Negativity/Pessimism is a pervasive pattern of focusing on the negative aspects of life while minimizing the positive aspects. People with this schema are unable to enjoy things that are going well in their lives because they are so concerned with negative details or potential future problems. They worry about possible failures no matter how well things are going for them. Usually these people had a parent who worried excessively.
Punitiveness is the belief that people deserve to be harshly punished for making mistakes. People with this schema are critical and unforgiving of both themselves and others. They tend to be angry about imperfect behaviors much of the time. In childhood, these people usually had at least one parent who put too much emphasis on performance and had a punitive style of controlling behavior.
What is interesting to me is that as I was typing this out tonight, I realized that I have some of the traits of quite a few of these schemas as well. Emotional Inhibition is a big one I related to because I suppress my emotions so much because I’m afraid of the consequences of showing them. Hell, the last time I got really desperate and felt hopeless, it led to such intense feelings of anger that I ended up with 2 felony charges and 4 misdemeanor charges. They were all dismissed, thank God, but that was only because my attorney managed to get me a plea in abeyance. Can you blame me for being a little scared of letting my feelings out after that?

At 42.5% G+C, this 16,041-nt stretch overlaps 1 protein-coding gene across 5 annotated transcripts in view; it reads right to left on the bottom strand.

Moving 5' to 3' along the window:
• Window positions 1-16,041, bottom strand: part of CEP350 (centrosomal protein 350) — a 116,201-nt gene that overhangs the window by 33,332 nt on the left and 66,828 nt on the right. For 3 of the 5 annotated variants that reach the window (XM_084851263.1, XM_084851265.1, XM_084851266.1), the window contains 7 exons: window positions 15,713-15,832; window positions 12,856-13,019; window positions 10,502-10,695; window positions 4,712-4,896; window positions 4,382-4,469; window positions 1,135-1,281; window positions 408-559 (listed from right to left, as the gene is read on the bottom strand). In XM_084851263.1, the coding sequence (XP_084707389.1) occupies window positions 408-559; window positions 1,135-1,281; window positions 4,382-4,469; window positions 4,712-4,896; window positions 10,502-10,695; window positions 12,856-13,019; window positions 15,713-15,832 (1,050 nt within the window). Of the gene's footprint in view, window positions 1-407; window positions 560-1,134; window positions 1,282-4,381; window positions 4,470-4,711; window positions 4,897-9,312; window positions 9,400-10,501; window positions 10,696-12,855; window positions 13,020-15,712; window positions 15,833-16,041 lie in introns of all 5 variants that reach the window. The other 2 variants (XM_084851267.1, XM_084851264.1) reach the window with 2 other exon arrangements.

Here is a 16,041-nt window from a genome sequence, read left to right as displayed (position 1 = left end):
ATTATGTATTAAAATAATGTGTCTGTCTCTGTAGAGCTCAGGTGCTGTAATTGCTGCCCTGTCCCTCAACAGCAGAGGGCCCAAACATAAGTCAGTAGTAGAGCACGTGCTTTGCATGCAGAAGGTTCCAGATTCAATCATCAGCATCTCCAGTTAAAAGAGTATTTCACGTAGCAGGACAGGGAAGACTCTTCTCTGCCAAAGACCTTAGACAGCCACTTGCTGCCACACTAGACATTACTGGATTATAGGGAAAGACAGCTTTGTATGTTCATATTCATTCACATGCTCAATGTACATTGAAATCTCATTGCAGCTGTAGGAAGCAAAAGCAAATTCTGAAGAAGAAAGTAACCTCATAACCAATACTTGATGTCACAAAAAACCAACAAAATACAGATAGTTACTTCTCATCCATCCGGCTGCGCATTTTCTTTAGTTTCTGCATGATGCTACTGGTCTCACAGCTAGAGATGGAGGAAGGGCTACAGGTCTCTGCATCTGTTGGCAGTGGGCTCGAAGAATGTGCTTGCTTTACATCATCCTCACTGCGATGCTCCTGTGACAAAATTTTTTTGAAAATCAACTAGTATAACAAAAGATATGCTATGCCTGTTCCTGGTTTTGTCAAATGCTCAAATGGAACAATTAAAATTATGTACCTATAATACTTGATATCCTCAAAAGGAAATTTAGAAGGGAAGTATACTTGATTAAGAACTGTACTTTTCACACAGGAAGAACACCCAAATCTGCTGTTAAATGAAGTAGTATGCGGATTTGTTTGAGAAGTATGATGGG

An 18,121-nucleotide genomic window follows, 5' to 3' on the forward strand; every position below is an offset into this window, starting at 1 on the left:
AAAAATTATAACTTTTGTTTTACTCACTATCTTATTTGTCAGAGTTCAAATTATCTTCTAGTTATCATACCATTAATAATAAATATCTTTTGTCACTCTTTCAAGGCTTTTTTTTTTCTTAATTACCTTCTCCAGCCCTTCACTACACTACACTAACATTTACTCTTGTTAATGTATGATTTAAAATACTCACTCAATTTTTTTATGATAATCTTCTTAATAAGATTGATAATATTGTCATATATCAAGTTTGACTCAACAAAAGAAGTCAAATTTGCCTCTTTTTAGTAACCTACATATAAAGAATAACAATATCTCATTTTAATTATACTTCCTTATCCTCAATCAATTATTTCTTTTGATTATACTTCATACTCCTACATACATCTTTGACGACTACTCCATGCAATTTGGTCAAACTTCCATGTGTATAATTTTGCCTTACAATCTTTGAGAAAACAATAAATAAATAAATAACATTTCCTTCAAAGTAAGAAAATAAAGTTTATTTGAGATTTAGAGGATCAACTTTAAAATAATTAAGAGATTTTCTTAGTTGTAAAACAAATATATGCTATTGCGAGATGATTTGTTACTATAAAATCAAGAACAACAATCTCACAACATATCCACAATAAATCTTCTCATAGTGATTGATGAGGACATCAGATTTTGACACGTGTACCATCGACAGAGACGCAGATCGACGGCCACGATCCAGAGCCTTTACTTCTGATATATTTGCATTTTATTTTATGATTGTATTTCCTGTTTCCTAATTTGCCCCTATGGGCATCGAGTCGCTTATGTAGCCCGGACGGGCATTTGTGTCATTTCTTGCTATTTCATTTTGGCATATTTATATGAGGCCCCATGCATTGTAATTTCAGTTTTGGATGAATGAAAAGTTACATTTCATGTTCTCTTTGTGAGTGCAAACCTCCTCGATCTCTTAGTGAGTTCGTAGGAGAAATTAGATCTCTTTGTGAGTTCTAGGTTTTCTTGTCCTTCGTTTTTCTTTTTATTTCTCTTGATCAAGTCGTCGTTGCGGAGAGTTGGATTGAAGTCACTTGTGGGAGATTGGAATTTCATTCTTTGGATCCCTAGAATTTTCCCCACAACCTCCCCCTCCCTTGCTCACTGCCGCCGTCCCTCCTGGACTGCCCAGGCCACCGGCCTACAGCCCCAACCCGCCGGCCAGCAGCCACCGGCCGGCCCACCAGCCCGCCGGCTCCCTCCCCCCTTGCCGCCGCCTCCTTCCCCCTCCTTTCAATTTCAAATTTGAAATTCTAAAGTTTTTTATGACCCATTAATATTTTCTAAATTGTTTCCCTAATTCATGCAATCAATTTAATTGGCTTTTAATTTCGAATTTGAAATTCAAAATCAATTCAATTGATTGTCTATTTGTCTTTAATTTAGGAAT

Negativity/Pessimism is another one that I strongly related to. I struggle with seeing the bright side of things, even when there is no downside! I mean, take Josh getting this new job for example. There are so many positives that are coming along with this, yet I’m still petrified and worrying about all the completely hypothetical ‘what-ifs’. I think this is also closely tied to the Vulnerability to Harm and Illness schema, because I constantly worry that we are on the verge of financial ruin, or that a natural disaster could strike us at any given moment.